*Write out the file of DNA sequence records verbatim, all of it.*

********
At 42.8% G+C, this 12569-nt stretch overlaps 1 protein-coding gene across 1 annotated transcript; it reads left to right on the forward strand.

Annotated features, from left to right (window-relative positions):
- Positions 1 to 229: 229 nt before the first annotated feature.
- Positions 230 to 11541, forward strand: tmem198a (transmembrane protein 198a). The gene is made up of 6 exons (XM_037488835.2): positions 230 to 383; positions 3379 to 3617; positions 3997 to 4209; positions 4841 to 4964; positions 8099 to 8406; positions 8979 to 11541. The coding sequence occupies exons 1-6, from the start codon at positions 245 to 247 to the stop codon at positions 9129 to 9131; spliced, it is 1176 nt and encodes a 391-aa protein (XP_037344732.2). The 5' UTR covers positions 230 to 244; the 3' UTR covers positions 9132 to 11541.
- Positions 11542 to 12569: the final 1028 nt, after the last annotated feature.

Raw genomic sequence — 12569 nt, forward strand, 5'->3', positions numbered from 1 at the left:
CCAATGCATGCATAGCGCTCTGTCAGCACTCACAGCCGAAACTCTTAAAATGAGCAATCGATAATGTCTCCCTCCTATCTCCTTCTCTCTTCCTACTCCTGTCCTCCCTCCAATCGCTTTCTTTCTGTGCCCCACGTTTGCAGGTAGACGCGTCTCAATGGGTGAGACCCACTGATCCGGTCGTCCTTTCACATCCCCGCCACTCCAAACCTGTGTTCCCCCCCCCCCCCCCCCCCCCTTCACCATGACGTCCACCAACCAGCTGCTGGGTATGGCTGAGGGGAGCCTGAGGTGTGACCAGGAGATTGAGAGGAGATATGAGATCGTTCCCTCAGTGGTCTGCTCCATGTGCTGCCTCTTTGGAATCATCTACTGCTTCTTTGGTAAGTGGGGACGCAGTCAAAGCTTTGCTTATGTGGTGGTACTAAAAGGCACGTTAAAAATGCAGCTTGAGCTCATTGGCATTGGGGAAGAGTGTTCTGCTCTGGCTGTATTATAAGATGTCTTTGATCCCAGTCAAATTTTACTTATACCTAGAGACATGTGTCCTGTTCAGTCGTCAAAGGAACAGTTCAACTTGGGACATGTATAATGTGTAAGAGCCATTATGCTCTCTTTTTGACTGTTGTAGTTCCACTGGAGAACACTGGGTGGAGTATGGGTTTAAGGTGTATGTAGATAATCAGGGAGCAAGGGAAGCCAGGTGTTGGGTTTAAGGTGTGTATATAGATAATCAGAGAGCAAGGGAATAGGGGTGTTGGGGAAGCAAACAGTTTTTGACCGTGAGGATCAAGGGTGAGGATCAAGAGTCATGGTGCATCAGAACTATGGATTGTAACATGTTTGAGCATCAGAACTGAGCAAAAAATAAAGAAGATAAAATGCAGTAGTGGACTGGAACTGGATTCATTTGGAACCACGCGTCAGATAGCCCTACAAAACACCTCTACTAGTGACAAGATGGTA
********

At 42.8% G+C, this 12569-nt stretch overlaps 1 protein-coding gene across 1 annotated transcript; it reads left to right on the forward strand.

Annotated features, from left to right (window-relative positions):
- Positions 1 to 229: 229 nt before the first annotated feature.
- Positions 230 to 11541, forward strand: tmem198a (transmembrane protein 198a). The gene is made up of 6 exons (XM_037488835.2): positions 230 to 383; positions 3379 to 3617; positions 3997 to 4209; positions 4841 to 4964; positions 8099 to 8406; positions 8979 to 11541. The coding sequence occupies exons 1-6, from the start codon at positions 245 to 247 to the stop codon at positions 9129 to 9131; spliced, it is 1176 nt and encodes a 391-aa protein (XP_037344732.2). The 5' UTR covers positions 230 to 244; the 3' UTR covers positions 9132 to 11541.
- Positions 11542 to 12569: the final 1028 nt, after the last annotated feature.

Raw genomic sequence — 12569 nt, forward strand, 5'->3', positions numbered from 1 at the left:
CCAATGCATGCATAGCGCTCTGTCAGCACTCACAGCCGAAACTCTTAAAATGAGCAATCGATAATGTCTCCCTCCTATCTCCTTCTCTCTTCCTACTCCTGTCCTCCCTCCAATCGCTTTCTTTCTGTGCCCCACGTTTGCAGGTAGACGCGTCTCAATGGGTGAGACCCACTGATCCGGTCGTCCTTTCACATCCCCGCCACTCCAAACCTGTGTTCCCCCCCCCCCCCCCCCCCCCTTCACCATGACGTCCACCAACCAGCTGCTGGGTATGGCTGAGGGGAGCCTGAGGTGTGACCAGGAGATTGAGAGGAGATATGAGATCGTTCCCTCAGTGGTCTGCTCCATGTGCTGCCTCTTTGGAATCATCTACTGCTTCTTTGGTAAGTGGGGACGCAGTCAAAGCTTTGCTTATGTGGTGGTACTAAAAGGCACGTTAAAAATGCAGCTTGAGCTCATTGGCATTGGGGAAGAGTGTTCTGCTCTGGCTGTATTATAAGATGTCTTTGATCCCAGTCAAATTTTACTTATACCTAGAGACATGTGTCCTGTTCAGTCGTCAAAGGAACAGTTCAACTTGGGACATGTATAATGTGTAAGAGCCATTATGCTCTCTTTTTGACTGTTGTAGTTCCACTGGAGAACACTGGGTGGAGTATGGGTTTAAGGTGTATGTAGATAATCAGGGAGCAAGGGAAGCCAGGTGTTGGGTTTAAGGTGTGTATATAGATAATCAGAGAGCAAGGGAATAGGGGTGTTGGGGAAGCAAACAGTTTTTGACCGTGAGGATCAAGGGTGAGGATCAAGAGTCATGGTGCATCAGAACTATGGATTGTAACATGTTTGAGCATCAGAACTGAGCAAAAAATAAAGAAGATAAAATGCAGTAGTGGACTGGAACTGGATTCATTTGGAACCACGCGTCAGATAGCCCTACAAAACACCTCTACTAGTGACAAGATGGTA